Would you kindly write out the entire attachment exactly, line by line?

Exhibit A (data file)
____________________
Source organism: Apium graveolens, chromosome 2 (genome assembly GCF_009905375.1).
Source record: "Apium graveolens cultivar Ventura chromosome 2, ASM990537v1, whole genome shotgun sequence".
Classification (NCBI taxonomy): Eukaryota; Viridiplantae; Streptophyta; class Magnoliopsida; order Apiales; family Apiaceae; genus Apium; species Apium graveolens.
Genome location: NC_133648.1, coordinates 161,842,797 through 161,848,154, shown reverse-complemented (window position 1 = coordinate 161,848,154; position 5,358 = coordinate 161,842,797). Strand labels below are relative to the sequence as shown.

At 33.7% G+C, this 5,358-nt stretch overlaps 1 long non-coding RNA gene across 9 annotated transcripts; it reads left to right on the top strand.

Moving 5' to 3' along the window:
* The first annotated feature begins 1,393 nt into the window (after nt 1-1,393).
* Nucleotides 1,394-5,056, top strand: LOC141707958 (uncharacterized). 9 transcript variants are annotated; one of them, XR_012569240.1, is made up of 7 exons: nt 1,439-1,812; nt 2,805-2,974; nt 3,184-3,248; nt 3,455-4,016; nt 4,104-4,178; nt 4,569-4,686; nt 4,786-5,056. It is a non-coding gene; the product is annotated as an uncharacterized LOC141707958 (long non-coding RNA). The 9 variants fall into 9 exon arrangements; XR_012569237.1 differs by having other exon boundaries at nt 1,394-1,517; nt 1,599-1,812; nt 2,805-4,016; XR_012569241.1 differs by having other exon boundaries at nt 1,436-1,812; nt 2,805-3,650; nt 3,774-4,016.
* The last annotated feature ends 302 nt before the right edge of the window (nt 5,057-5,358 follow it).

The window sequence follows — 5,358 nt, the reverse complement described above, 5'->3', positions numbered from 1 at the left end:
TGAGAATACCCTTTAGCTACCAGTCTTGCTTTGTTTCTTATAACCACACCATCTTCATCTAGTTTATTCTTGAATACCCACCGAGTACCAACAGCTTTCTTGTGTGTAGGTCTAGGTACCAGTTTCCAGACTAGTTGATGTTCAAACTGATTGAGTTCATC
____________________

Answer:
Source organism: Apium graveolens, chromosome 2 (genome assembly GCF_009905375.1).
Source record: "Apium graveolens cultivar Ventura chromosome 2, ASM990537v1, whole genome shotgun sequence".
Classification (NCBI taxonomy): Eukaryota; Viridiplantae; Streptophyta; class Magnoliopsida; order Apiales; family Apiaceae; genus Apium; species Apium graveolens.
Genome location: NC_133648.1, coordinates 161,842,797 through 161,848,154, shown reverse-complemented (window position 1 = coordinate 161,848,154; position 5,358 = coordinate 161,842,797). Strand labels below are relative to the sequence as shown.

At 33.7% G+C, this 5,358-nt stretch overlaps 1 long non-coding RNA gene across 9 annotated transcripts; it reads left to right on the top strand.

Moving 5' to 3' along the window:
* The first annotated feature begins 1,393 nt into the window (after nt 1-1,393).
* Nucleotides 1,394-5,056, top strand: LOC141707958 (uncharacterized). 9 transcript variants are annotated; one of them, XR_012569240.1, is made up of 7 exons: nt 1,439-1,812; nt 2,805-2,974; nt 3,184-3,248; nt 3,455-4,016; nt 4,104-4,178; nt 4,569-4,686; nt 4,786-5,056. It is a non-coding gene; the product is annotated as an uncharacterized LOC141707958 (long non-coding RNA). The 9 variants fall into 9 exon arrangements; XR_012569237.1 differs by having other exon boundaries at nt 1,394-1,517; nt 1,599-1,812; nt 2,805-4,016; XR_012569241.1 differs by having other exon boundaries at nt 1,436-1,812; nt 2,805-3,650; nt 3,774-4,016.
* The last annotated feature ends 302 nt before the right edge of the window (nt 5,057-5,358 follow it).

The window sequence follows — 5,358 nt, the reverse complement described above, 5'->3', positions numbered from 1 at the left end:
TGAGAATACCCTTTAGCTACCAGTCTTGCTTTGTTTCTTATAACCACACCATCTTCATCTAGTTTATTCTTGAATACCCACCGAGTACCAACAGCTTTCTTGTGTGTAGGTCTAGGTACCAGTTTCCAGACTAGTTGATGTTCAAACTGATTGAGTTCATC